Large-scale music festivals set to attract thousands of international clubbers to the island this summer are to be cancelled amid coronavirus concerns. 

The four large events will not go ahead after an agreement between organisers, the government and the tourism authority. 

The events planned for August and September are BPM Festival Malta, Escape 2 The Island, Mi Casa Festival and Rhythm and Waves Festival. They were organised by Entertainment Concepts Limited

BPM Festival - the largest of the four events - released a statement on social media saying it was cancelling the event following "close conversations with our partners at the Malta Tourism Authority". 

Ticket-holders would receive a refund within 30 days, organisers said. 

Escape 2 The Island festival and Mi Casa Festivals shared identical statements while Rhythm and Waves Festival announced the cancellation on the festival website

On Thursday, Health Minister Chris Fearne announced new restrictions on head counts following a spike in COVID-19 cases, many linked to a  ‘hotel takeover’ party and a religious feast. 

However, doctors and nurses threatened industrial action if the events were not cancelled.

Among the mega-events that had been due to land in Malta this summer was the world-renowned BPM Festival.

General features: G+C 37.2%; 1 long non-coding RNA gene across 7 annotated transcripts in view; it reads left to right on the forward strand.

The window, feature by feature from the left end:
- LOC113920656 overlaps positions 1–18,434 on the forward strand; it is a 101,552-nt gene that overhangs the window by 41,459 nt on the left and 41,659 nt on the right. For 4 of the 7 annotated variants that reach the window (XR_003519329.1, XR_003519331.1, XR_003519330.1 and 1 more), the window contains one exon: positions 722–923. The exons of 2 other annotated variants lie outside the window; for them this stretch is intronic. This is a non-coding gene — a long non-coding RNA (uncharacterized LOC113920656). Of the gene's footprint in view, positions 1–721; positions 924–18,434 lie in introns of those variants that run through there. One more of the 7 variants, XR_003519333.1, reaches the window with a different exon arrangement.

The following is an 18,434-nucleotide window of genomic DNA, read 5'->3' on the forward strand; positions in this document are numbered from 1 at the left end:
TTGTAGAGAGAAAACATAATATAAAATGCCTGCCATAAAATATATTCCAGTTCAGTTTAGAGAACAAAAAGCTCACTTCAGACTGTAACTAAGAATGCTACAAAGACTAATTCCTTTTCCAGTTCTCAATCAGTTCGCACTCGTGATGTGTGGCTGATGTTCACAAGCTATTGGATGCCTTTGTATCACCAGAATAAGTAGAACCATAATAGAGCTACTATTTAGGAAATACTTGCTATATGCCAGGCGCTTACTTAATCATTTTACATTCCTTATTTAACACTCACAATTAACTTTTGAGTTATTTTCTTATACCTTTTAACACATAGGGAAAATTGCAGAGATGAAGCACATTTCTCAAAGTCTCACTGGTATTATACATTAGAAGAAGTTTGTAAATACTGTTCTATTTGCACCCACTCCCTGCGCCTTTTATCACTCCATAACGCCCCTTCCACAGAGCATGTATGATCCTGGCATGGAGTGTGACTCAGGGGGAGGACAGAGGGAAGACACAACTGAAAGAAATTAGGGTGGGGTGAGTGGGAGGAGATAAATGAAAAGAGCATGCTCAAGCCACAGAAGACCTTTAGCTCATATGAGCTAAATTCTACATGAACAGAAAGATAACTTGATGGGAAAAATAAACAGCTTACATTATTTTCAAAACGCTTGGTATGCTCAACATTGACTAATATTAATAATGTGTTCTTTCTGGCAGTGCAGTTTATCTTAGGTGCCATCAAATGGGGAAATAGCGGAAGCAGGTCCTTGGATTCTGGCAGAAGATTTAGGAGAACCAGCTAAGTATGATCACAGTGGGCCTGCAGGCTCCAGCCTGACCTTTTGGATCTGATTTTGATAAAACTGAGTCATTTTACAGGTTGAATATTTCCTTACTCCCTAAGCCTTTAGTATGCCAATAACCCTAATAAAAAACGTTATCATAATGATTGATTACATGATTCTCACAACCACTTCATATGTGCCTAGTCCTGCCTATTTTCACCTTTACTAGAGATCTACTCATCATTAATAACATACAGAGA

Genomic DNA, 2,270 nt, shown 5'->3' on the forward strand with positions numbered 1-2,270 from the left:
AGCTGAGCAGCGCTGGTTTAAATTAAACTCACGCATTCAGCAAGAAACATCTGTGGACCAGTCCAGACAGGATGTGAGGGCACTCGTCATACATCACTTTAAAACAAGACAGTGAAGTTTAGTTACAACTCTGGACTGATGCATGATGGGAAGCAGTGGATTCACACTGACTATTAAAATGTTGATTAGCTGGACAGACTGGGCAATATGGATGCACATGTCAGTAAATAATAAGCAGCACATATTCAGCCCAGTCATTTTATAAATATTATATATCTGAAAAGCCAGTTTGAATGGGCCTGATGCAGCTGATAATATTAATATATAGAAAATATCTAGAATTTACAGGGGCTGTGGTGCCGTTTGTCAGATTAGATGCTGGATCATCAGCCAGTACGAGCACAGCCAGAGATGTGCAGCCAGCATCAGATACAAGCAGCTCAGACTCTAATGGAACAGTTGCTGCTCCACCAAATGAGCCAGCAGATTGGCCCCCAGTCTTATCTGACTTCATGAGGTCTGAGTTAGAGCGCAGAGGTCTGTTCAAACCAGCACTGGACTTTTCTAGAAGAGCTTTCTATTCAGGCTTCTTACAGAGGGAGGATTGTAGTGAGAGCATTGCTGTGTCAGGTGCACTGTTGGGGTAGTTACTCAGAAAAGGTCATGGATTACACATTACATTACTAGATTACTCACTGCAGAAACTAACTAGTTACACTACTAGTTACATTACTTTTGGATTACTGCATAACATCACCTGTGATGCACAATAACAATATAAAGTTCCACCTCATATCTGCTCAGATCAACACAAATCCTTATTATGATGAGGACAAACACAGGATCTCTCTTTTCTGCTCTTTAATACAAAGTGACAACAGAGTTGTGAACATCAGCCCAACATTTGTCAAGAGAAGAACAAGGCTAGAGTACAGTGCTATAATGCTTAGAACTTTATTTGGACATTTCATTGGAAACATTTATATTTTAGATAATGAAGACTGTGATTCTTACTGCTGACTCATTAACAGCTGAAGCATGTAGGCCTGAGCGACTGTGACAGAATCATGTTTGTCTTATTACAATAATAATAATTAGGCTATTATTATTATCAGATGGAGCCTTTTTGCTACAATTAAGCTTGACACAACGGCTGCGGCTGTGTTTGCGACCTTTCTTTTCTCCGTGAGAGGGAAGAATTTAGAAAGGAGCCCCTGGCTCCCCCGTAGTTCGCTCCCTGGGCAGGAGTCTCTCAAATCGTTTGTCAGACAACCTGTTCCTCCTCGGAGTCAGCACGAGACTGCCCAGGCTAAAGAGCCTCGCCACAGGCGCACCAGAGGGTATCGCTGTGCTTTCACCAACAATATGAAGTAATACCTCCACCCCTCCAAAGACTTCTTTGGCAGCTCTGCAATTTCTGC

Traditionally held in Portugal, the electronic music festival was cancelled this year until the “gem of the Mediterranean” stepped in to “save summer 2020”, according to its promoters. 

It had been set to welcome international and local partygoers for a three-day music event in early September to be held at open-air club Uno.

Another festival, Escape 2 The Island, had been promoting itself to UK revellers as offering “the biggest names in grime, drill and UK hip-hop”.

The decision to cancel the large-scale festivals comes as many other EU countries have also cancelled this year’s festival season, and contrasts with decisions made by local festivals to call off their 2020 events.

One source in the industry said that cancelling the events had been a logistical nightmare with some 700 artists booked to perform all needing to be contacted individually.

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